I have no idea how to end sex-trafficking. I have no idea how to end homelessness. Truth be told, I find it easier to throw my hands in the air and say, "There will always be homeless people" and then stand in the line for "A Reassuring Life." And then God catches my attention once more. God does not allow me to let go of the pain around me. God pushes me to see how God has answered my prayer - by causing my heart to ache. I then seek to move one step closer to faithfulness - one step closer to where God is calling us to be, overwhelmed the entire time because the task is so big.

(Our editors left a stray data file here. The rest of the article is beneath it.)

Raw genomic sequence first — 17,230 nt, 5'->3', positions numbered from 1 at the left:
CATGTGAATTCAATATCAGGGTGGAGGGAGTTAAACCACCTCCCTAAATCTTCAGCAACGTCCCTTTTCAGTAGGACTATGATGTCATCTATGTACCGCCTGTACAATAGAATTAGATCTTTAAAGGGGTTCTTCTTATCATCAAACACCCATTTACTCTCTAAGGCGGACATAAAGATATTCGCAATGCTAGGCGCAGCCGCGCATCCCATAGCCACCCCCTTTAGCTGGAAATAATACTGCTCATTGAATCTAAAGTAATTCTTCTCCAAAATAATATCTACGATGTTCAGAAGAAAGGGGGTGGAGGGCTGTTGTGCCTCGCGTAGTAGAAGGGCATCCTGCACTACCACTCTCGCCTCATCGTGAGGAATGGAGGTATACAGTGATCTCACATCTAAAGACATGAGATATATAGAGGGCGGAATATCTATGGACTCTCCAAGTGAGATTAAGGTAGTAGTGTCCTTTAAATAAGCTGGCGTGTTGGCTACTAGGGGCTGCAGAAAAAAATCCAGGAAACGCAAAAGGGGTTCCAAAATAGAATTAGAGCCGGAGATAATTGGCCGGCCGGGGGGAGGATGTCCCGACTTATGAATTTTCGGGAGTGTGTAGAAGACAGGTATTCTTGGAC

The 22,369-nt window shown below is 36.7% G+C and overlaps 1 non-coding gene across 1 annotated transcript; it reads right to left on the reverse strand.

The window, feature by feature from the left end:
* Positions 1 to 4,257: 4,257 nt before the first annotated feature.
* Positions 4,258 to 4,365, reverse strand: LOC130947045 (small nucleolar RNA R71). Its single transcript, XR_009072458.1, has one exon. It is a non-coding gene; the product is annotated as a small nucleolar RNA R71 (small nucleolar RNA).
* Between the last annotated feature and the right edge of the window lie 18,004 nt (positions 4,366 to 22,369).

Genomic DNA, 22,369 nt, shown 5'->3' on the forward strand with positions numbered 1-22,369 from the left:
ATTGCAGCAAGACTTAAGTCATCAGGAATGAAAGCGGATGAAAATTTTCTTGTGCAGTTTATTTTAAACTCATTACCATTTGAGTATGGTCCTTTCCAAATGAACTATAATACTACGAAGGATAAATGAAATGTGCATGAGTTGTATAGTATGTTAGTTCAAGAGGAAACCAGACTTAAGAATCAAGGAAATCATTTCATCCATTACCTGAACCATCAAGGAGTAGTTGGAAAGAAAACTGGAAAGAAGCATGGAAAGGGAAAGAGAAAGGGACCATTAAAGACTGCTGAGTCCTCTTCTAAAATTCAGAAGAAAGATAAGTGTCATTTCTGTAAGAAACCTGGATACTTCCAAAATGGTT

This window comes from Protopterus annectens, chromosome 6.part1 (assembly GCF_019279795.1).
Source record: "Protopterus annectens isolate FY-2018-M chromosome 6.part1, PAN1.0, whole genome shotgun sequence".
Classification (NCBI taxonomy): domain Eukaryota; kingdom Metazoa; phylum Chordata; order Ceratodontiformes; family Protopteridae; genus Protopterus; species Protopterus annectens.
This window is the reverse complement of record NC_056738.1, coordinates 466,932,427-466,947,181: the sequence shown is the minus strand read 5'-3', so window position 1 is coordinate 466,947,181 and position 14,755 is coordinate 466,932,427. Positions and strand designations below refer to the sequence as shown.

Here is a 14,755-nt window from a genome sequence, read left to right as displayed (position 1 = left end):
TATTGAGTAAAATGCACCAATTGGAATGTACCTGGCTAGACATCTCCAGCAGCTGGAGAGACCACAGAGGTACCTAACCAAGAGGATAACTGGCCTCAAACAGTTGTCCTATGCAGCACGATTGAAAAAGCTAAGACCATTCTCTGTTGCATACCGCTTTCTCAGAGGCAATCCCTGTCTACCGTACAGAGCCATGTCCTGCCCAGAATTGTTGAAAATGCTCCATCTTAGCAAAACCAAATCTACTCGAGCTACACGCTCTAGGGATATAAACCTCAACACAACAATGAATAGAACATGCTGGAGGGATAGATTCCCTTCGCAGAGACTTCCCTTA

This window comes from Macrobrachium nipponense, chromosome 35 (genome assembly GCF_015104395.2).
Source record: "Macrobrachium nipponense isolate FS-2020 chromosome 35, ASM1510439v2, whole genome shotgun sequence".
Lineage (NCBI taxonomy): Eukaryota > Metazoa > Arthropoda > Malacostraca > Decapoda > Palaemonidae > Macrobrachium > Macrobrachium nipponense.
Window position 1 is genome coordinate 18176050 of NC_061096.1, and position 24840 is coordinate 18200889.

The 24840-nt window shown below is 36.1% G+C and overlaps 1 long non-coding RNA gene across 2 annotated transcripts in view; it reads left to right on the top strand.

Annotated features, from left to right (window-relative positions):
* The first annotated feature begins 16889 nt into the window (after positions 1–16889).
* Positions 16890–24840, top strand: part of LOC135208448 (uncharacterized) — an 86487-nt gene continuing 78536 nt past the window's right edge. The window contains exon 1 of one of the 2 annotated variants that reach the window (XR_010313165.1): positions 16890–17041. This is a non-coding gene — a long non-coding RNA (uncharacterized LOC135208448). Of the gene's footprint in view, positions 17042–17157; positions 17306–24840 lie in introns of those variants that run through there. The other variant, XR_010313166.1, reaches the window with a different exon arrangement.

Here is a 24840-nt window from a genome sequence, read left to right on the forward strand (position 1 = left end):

God, help us to be the people you have called us to be. Please show us what we can do to be part of the transformation of this city. Let us not shy away from large tasks but instead faithfully trust in you to show us the way because you are the way, and the truth and the life, and you long for all of your children to have abundant life on this earth as it is in heaven. Please help the church be more like you each and every day. Amen.